George and Barbara Bush also had one of the more famous First Pets, and certainly the most accomplished First Pet of all times. Whereas Fala starred in a movie, Millie, a Springer spaniel, supposedly wrote a book. Millie’s book was on the New York Times best-seller list for months. Interestingly, the book was listed in the category of nonfiction. One of Millie’s puppies, Ranger, stayed on with his mother and the First Family.

Today, the senior First Pet is Socks the cat. There was much speculation as to Sock’s reaction when another pet was added to the household. In December of 1997, a chocolate Labrador retriever named Buddy moved into the White House.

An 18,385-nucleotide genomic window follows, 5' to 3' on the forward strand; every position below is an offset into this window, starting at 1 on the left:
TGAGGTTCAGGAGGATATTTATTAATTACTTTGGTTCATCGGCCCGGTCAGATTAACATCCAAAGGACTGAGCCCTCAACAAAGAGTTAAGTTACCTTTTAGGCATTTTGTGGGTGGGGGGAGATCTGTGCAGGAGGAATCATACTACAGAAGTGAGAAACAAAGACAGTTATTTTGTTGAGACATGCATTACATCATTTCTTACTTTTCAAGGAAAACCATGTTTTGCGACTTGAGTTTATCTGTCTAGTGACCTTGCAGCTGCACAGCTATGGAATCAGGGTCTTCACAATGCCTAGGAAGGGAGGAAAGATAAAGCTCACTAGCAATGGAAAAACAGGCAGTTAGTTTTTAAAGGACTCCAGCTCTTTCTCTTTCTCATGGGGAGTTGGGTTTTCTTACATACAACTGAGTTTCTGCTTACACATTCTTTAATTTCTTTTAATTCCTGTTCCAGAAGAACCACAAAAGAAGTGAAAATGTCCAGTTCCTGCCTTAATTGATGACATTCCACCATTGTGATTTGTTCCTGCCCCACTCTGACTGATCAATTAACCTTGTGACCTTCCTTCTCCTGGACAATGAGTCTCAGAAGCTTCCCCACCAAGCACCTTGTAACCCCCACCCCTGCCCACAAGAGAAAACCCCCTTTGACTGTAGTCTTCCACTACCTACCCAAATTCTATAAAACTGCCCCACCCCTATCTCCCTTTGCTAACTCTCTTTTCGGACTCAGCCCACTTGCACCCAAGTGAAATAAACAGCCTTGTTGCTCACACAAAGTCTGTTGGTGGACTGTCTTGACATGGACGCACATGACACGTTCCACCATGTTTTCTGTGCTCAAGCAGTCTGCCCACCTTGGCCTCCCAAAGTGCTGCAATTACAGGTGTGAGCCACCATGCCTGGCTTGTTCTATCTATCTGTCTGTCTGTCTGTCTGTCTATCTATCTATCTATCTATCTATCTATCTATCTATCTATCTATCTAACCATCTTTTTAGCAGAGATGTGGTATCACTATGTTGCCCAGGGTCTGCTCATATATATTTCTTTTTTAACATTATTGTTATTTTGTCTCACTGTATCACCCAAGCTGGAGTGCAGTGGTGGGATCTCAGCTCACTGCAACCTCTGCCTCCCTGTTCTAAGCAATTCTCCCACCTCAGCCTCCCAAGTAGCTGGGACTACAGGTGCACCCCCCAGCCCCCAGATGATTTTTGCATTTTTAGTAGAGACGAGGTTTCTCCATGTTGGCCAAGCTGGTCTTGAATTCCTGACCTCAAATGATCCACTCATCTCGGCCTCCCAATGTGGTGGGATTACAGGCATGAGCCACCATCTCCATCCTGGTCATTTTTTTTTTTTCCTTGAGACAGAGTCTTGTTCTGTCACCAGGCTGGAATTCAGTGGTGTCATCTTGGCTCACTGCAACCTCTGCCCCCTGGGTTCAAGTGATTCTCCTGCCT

It remains to be seen whom the American people will elect as the next First Pet. This may be one of the deciding factors in this close race for the White House. Consider carefully, choose wisely and well. History is waiting for your answer.